The only real genius the Lord needs from you to accomplish His purposes is the genius to give Him your whole heart, as demonstrated by your very best efforts. The Lord can accomplish great things through us, the weak and simple of the world, when we follow His counsel to “be not weary in well-doing.”[i] Whatever our modest abilities, the Lord will work miracles in our lives if we seek Him out with unwearyingness, keep His commandments, and look for opportunities at every turn to be taught and grow.

As mortals, we cannot see the end from the beginning in our lives, but the Lord can and does. The Lord often reminds us of the blessings awaiting those who are not weary in serving Him, even in the face of great obstacles.

In the fall of 1841, Joseph Smith had recently returned to Kirtland, Ohio, from Missouri, where the Saints were seeking to establish Zion. They faced many challenges. In the midst of these struggles, the Lord through His prophet said this to a group of elders preparing to journey to Missouri: “Wherefore, be not weary in well-doing, for ye are laying the foundation of a great work. And out of small things proceedeth that which is great. Behold, the Lord requireth the heart and a willing mind.”[ii]

The Lord knew well the challenges facing the Church and its leaders, and of more challenges they couldn’t see that were yet to come. But He could also see the great blessings that would come to individuals in the Church for obedience to His commandments. He asked for their hearts and willing minds, as evidenced by not being “weary in well-doing.”

Sometimes, brothers and sisters, all we can see is very slow progress on a foundation we can barely perceive, while the Lord can see the “great work” that is being built on that foundation of faithfulness. In your life, that foundation may include applying yourself to studies for sustained periods of time, or remaining faithful in the midst of physical, financial, emotional, or other challenges.

A story in the life of Nephi, son of Helaman, illustrates this principle. Although he faithfully served his people as chief judge, he was the sad witness to pride and dissension among the Nephites. Among other things, they were guilty of murdering, plundering, lying, stealing, committing adultery, and deserting away to the land of the Lamanites. Nephi left the judgment seat to preach repentance to the people with his brother Lehi.[iii] During his ministry, Nephi experienced both great success and serious trials. He saw his people repent and then slip again into great wickedness. He pleaded with them to return to the path of righteousness.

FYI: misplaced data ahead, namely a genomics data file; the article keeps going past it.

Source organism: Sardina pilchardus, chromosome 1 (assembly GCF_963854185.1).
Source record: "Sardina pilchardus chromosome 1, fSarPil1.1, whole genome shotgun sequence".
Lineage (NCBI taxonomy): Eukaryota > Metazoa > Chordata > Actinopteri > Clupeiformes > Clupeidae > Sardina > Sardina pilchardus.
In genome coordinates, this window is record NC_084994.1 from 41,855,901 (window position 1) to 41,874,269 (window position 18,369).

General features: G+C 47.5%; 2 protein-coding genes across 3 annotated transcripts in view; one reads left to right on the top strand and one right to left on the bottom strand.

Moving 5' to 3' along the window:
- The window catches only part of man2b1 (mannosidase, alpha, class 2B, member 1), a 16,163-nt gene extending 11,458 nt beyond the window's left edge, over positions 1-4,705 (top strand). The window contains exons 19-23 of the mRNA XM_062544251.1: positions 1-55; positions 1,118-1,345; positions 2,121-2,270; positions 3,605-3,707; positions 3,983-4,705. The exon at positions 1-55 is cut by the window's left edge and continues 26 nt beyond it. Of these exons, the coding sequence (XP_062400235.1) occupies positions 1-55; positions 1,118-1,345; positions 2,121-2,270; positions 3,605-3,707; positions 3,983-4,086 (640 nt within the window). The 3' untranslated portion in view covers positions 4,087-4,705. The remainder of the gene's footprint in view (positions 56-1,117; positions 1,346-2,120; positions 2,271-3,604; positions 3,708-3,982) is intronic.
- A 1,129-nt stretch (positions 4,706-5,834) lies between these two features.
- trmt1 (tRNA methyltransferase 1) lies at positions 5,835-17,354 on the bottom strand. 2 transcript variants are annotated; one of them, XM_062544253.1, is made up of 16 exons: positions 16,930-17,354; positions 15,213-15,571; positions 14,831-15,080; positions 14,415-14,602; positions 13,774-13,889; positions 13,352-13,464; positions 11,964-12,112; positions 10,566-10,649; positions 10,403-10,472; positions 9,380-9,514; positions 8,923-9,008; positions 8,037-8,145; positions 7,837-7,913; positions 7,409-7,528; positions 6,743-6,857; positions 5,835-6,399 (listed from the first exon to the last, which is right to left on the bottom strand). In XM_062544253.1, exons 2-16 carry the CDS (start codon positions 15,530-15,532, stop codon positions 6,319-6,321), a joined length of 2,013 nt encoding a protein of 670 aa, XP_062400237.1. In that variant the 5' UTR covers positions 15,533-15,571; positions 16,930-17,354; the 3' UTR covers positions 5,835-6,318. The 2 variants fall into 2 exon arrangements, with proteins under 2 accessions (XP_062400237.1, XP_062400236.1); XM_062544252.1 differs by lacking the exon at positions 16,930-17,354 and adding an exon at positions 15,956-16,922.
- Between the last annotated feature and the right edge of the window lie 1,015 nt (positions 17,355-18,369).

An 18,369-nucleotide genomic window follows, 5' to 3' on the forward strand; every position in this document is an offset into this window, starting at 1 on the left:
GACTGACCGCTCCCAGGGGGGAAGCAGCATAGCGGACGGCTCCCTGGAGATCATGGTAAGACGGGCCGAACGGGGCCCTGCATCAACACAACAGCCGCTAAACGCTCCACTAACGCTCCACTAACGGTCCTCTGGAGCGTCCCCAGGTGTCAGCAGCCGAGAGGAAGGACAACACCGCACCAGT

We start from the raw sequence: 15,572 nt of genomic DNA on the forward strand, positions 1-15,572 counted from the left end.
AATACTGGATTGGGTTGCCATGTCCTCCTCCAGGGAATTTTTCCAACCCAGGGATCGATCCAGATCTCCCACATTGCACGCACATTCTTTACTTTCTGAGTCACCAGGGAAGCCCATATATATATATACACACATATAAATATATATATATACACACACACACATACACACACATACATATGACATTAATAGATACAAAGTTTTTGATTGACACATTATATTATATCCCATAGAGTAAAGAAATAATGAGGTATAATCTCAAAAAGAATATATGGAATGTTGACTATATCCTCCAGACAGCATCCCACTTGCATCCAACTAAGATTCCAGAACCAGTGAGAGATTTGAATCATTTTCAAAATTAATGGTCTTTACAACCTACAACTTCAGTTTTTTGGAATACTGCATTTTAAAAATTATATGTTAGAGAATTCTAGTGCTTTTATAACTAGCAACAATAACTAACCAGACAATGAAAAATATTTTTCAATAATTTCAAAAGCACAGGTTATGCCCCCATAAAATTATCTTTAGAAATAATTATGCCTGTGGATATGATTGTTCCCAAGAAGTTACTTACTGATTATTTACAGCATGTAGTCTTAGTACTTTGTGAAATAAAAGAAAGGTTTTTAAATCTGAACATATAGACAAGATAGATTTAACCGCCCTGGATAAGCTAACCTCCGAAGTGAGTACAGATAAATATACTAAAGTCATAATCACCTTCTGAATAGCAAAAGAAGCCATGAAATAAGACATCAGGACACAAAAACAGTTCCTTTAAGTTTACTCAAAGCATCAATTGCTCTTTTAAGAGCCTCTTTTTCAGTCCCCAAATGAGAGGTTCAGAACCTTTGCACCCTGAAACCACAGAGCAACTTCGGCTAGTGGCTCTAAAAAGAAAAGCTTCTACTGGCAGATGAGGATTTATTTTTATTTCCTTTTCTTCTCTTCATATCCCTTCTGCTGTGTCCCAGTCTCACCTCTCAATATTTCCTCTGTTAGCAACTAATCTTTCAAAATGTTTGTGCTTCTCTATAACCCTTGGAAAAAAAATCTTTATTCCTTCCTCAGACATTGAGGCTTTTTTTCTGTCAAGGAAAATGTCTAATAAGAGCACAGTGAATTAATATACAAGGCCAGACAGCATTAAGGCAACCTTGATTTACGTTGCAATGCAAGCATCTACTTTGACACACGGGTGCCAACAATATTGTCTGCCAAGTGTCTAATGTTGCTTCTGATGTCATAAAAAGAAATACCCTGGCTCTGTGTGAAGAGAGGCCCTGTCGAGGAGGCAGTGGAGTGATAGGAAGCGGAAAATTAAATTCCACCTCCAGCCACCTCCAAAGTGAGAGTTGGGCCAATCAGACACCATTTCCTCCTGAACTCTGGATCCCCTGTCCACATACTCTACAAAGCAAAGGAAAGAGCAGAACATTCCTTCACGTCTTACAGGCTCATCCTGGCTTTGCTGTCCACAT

In the midst of this struggle and at a time Nephi might have logically questioned whether all of his efforts were paying off, the Lord said this:

Blessed art thou, Nephi, for those things which thou hast done; for I have beheld how thou hast with unwearyingness declared the word, which I have given unto thee, unto this people. And thou hast not feared them, and hast not sought thine own life, but has sought my will, and to keep my commandments. And now, because thou hast done this with such unwearyingness, behold, I will bless thee forever.[iv]

Nephi’s unwearyingness in the face of challenge prepared him to be blessed by the Lord. A missionary companion of mine in Chile taught me the value of not being weary. I had been out in the field four months when I was asked to train a new Chilean missionary. I went to the mission home to pick him up. After hearing me speak Spanish for a few minutes, he told me, “Elder Eyring, you can teach me how to be a good missionary, but I’m going to teach you how to speak Spanish.”

We were assigned to open a brand new area, a number of subdivisions in newly constructed brick homes that had never before seen missionaries. A recently-called branch president presided over a small handful of members who had moved into the area. The first several weeks, as you can imagine, were spent knocking doors and street contacting almost full time.